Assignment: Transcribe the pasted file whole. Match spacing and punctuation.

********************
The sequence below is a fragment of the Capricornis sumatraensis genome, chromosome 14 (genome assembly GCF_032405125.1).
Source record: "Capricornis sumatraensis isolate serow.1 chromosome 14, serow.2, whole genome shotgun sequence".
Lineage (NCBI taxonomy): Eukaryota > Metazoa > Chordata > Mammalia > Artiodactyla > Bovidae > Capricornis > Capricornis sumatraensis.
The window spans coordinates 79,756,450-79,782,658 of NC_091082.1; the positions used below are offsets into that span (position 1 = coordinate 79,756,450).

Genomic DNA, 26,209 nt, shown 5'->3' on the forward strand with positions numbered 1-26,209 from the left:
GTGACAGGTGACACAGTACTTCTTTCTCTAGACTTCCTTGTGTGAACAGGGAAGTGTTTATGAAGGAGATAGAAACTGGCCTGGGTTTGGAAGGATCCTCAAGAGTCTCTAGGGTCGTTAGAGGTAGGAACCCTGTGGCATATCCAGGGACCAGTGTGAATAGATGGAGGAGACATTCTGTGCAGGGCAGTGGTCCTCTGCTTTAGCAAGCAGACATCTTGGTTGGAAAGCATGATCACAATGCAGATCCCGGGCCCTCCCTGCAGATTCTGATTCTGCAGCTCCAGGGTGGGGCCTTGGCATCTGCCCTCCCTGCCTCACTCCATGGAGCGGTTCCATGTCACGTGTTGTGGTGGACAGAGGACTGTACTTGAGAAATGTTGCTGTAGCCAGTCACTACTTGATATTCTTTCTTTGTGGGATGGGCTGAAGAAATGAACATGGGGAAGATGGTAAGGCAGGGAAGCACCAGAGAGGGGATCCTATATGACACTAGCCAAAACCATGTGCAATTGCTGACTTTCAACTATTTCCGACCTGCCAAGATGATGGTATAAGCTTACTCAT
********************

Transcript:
The sequence below is a fragment of the Capricornis sumatraensis genome, chromosome 14 (genome assembly GCF_032405125.1).
Source record: "Capricornis sumatraensis isolate serow.1 chromosome 14, serow.2, whole genome shotgun sequence".
Lineage (NCBI taxonomy): Eukaryota > Metazoa > Chordata > Mammalia > Artiodactyla > Bovidae > Capricornis > Capricornis sumatraensis.
The window spans coordinates 79,756,450-79,782,658 of NC_091082.1; the positions used below are offsets into that span (position 1 = coordinate 79,756,450).

Genomic DNA, 26,209 nt, shown 5'->3' on the forward strand with positions numbered 1-26,209 from the left:
GTGACAGGTGACACAGTACTTCTTTCTCTAGACTTCCTTGTGTGAACAGGGAAGTGTTTATGAAGGAGATAGAAACTGGCCTGGGTTTGGAAGGATCCTCAAGAGTCTCTAGGGTCGTTAGAGGTAGGAACCCTGTGGCATATCCAGGGACCAGTGTGAATAGATGGAGGAGACATTCTGTGCAGGGCAGTGGTCCTCTGCTTTAGCAAGCAGACATCTTGGTTGGAAAGCATGATCACAATGCAGATCCCGGGCCCTCCCTGCAGATTCTGATTCTGCAGCTCCAGGGTGGGGCCTTGGCATCTGCCCTCCCTGCCTCACTCCATGGAGCGGTTCCATGTCACGTGTTGTGGTGGACAGAGGACTGTACTTGAGAAATGTTGCTGTAGCCAGTCACTACTTGATATTCTTTCTTTGTGGGATGGGCTGAAGAAATGAACATGGGGAAGATGGTAAGGCAGGGAAGCACCAGAGAGGGGATCCTATATGACACTAGCCAAAACCATGTGCAATTGCTGACTTTCAACTATTTCCGACCTGCCAAGATGATGGTATAAGCTTACTCAT